KJV Family: 1985 KJV, NRSV, and ESV

This post is part of our ongoing series examining the King James Family of Bibles.

1985 King James Version

Here we briefly note another KJV update from the 1980s, the 1985 King James Version, which retains the wording and order of the 1611 KJV while modernizing the spelling of that version. A favorite of many in the “KJV Only” camp, this translation is not so much a new version as it is the latest edition of the 1611 KJV.

New Revised Standard Version (NRSV)

NRSVCompleted in 1989, the New Revised Standard Version has become one of the most popular translations for the academic study of the Bible. Intentionally created as both an ecumenical translation and an heir to the legacy and language of the KJV, the NRSV updated the language and grammar of the RSV, while seeking a more accurate and gender-neutral translation (“Introduction”, NRSV). Due in large part to its commitment to gender-neutral language, the NRSV was not well received by more conservative readers of the KJV legacy. Overall, the philosophy of the translation committee was “As literal as possible, as free as necessary,” and this version casts itself as a readable literal translation meant to be read aloud (“Introduction”, NRSV). As an ecumenical work, three major editions of the NRSV have appeared: the Common Edition (OT and NT), the Study Edition with Apocrypha and Dueterocanonical books, and the Catholic Edition with books ordered according to the Vulgate. The effectiveness of the NRSV as a translation builds upon the early successes of the KJV and the RSV, yielding an accessible and accurate translation.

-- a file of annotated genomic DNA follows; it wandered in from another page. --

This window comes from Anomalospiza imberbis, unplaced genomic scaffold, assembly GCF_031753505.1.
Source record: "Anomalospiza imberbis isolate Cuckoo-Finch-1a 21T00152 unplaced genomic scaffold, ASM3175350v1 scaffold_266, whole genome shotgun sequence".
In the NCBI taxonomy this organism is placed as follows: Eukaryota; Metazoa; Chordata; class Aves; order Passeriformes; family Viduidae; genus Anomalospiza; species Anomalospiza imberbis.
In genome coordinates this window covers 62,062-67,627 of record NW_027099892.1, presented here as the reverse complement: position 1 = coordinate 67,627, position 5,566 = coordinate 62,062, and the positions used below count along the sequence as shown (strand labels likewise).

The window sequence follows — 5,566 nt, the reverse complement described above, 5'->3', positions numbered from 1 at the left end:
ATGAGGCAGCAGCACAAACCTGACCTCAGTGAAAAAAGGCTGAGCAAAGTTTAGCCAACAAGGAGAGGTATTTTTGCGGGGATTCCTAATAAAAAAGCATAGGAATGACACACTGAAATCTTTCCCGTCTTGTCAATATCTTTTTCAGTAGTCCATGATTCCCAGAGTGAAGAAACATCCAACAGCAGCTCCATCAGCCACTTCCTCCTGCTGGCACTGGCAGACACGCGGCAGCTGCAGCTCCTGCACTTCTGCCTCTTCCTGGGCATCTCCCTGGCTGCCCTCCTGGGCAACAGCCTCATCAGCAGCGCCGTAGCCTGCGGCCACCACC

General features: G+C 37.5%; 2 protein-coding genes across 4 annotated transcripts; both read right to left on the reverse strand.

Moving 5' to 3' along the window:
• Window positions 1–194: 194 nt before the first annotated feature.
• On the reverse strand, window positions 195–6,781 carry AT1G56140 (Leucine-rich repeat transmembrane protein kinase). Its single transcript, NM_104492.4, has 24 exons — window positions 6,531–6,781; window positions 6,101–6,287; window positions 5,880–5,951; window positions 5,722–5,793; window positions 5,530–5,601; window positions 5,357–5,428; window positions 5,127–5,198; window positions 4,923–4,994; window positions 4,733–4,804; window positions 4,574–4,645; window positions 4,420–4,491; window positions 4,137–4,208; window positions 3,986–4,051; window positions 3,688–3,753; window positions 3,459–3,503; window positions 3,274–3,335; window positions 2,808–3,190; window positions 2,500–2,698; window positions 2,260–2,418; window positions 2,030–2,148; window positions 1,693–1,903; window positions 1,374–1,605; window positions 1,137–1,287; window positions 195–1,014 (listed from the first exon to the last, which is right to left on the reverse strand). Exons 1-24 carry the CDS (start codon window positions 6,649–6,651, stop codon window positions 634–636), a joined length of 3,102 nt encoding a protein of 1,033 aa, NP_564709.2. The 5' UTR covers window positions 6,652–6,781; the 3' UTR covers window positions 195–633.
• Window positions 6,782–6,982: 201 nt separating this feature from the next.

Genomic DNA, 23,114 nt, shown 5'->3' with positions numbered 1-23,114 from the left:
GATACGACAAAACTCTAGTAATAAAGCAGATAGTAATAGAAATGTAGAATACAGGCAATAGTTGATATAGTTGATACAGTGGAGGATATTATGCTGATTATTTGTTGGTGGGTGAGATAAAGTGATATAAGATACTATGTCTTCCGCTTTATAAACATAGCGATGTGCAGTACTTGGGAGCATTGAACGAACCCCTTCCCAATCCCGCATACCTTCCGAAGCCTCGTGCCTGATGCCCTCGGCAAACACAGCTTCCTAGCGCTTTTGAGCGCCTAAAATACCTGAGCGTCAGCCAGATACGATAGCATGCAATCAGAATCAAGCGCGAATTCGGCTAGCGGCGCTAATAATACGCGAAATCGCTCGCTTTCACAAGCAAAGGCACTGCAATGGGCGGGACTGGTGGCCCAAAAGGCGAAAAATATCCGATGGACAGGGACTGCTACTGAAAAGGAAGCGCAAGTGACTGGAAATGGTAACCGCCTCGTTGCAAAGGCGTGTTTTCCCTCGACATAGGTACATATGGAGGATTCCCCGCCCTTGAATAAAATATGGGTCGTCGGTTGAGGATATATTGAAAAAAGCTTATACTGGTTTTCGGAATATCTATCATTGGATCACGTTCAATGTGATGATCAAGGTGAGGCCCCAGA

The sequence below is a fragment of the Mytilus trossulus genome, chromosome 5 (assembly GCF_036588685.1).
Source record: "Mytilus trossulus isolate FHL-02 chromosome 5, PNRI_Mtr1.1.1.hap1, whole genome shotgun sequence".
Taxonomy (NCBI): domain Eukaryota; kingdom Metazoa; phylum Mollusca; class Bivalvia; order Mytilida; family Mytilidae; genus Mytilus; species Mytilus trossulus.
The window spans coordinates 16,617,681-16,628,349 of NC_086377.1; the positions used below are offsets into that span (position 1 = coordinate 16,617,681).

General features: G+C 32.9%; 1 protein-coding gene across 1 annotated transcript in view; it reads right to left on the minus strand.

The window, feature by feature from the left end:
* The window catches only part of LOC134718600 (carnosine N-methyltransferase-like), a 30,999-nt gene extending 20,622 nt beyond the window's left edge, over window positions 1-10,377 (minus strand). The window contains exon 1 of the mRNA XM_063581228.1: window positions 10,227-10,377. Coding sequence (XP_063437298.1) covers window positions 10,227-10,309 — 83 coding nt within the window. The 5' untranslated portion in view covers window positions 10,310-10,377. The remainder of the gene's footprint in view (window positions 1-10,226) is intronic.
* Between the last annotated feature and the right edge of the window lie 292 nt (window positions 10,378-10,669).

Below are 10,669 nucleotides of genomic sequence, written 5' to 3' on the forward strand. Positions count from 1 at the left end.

English Standard Version (ESV)

ESVThe newest major member of the KJV family of translations is the English Standard Version, first published in 2001. Like the NRSV, the editors of the ESV sought to create an accurate and ecumenical translation that followed in the legacy of the KJV and RSV (“Preface”, ESV). Unlike the NRSV, however, the ESV took a more literal and traditional approach to the issue of pronoun gender, essentially making the ESV the more conservative alternative to the NRSV. The 1971 edition of the RSV was the starting point for this translation, with updated language and an influx of insights from textual criticism (“Introduction”, ESV). The stated purpose of this new translation was “to retain the depth of meaning and enduring language that have made their indelible mark on the English-speaking world” since the publication of the KJV (“Preface”, ESV). Overall, the overall tone of the ESV provides ready access to the historical patterns of the KJV family, as well as engaging the literal aspects of the Greek more fully than versions such as RSV.

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